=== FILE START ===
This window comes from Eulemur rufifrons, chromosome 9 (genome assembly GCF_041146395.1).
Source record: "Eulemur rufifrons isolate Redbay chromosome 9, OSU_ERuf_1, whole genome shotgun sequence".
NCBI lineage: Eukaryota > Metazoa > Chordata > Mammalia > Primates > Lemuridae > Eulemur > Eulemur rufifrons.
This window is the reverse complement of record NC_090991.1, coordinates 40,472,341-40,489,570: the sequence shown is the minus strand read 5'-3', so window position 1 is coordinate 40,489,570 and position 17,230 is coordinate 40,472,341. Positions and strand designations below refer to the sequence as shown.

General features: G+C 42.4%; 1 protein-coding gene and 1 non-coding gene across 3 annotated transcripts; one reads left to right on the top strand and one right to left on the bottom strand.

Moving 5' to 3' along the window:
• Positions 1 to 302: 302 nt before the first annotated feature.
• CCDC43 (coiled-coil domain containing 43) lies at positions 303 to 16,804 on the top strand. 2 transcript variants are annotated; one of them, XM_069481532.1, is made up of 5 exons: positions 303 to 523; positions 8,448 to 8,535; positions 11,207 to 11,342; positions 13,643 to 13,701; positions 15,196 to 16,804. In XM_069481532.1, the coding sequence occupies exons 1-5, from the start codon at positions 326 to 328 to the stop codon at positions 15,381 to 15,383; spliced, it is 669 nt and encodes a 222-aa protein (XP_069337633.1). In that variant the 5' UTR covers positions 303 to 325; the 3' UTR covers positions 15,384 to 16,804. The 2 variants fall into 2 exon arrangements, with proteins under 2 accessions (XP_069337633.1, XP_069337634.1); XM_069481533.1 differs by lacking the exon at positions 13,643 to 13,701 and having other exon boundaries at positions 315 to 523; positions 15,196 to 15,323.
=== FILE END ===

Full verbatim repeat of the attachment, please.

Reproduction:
This window comes from Eulemur rufifrons, chromosome 9 (genome assembly GCF_041146395.1).
Source record: "Eulemur rufifrons isolate Redbay chromosome 9, OSU_ERuf_1, whole genome shotgun sequence".
NCBI lineage: Eukaryota > Metazoa > Chordata > Mammalia > Primates > Lemuridae > Eulemur > Eulemur rufifrons.
This window is the reverse complement of record NC_090991.1, coordinates 40,472,341-40,489,570: the sequence shown is the minus strand read 5'-3', so window position 1 is coordinate 40,489,570 and position 17,230 is coordinate 40,472,341. Positions and strand designations below refer to the sequence as shown.

General features: G+C 42.4%; 1 protein-coding gene and 1 non-coding gene across 3 annotated transcripts; one reads left to right on the top strand and one right to left on the bottom strand.

Moving 5' to 3' along the window:
• Positions 1 to 302: 302 nt before the first annotated feature.
• CCDC43 (coiled-coil domain containing 43) lies at positions 303 to 16,804 on the top strand. 2 transcript variants are annotated; one of them, XM_069481532.1, is made up of 5 exons: positions 303 to 523; positions 8,448 to 8,535; positions 11,207 to 11,342; positions 13,643 to 13,701; positions 15,196 to 16,804. In XM_069481532.1, the coding sequence occupies exons 1-5, from the start codon at positions 326 to 328 to the stop codon at positions 15,381 to 15,383; spliced, it is 669 nt and encodes a 222-aa protein (XP_069337633.1). In that variant the 5' UTR covers positions 303 to 325; the 3' UTR covers positions 15,384 to 16,804. The 2 variants fall into 2 exon arrangements, with proteins under 2 accessions (XP_069337633.1, XP_069337634.1); XM_069481533.1 differs by lacking the exon at positions 13,643 to 13,701 and having other exon boundaries at positions 315 to 523; positions 15,196 to 15,323.